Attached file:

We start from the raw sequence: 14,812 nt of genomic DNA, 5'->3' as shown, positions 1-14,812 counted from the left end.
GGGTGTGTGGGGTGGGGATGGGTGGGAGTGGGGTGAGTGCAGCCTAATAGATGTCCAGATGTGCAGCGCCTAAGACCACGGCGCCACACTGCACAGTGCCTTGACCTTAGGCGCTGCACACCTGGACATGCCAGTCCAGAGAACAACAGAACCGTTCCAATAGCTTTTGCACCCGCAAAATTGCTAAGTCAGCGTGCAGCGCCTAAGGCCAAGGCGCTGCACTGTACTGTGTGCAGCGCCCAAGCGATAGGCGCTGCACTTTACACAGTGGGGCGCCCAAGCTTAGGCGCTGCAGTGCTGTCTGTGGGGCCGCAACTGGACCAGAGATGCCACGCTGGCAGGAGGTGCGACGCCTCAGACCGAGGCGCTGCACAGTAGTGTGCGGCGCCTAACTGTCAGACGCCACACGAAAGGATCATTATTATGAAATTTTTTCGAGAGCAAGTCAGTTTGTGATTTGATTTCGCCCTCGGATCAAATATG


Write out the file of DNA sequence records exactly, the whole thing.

We start from the raw sequence: 14,812 nt of genomic DNA, 5'->3' as shown, positions 1-14,812 counted from the left end.
GGGTGTGTGGGGTGGGGATGGGTGGGAGTGGGGTGAGTGCAGCCTAATAGATGTCCAGATGTGCAGCGCCTAAGACCACGGCGCCACACTGCACAGTGCCTTGACCTTAGGCGCTGCACACCTGGACATGCCAGTCCAGAGAACAACAGAACCGTTCCAATAGCTTTTGCACCCGCAAAATTGCTAAGTCAGCGTGCAGCGCCTAAGGCCAAGGCGCTGCACTGTACTGTGTGCAGCGCCCAAGCGATAGGCGCTGCACTTTACACAGTGGGGCGCCCAAGCTTAGGCGCTGCAGTGCTGTCTGTGGGGCCGCAACTGGACCAGAGATGCCACGCTGGCAGGAGGTGCGACGCCTCAGACCGAGGCGCTGCACAGTAGTGTGCGGCGCCTAACTGTCAGACGCCACACGAAAGGATCATTATTATGAAATTTTTTCGAGAGCAAGTCAGTTTGTGATTTGATTTCGCCCTCGGATCAAATATG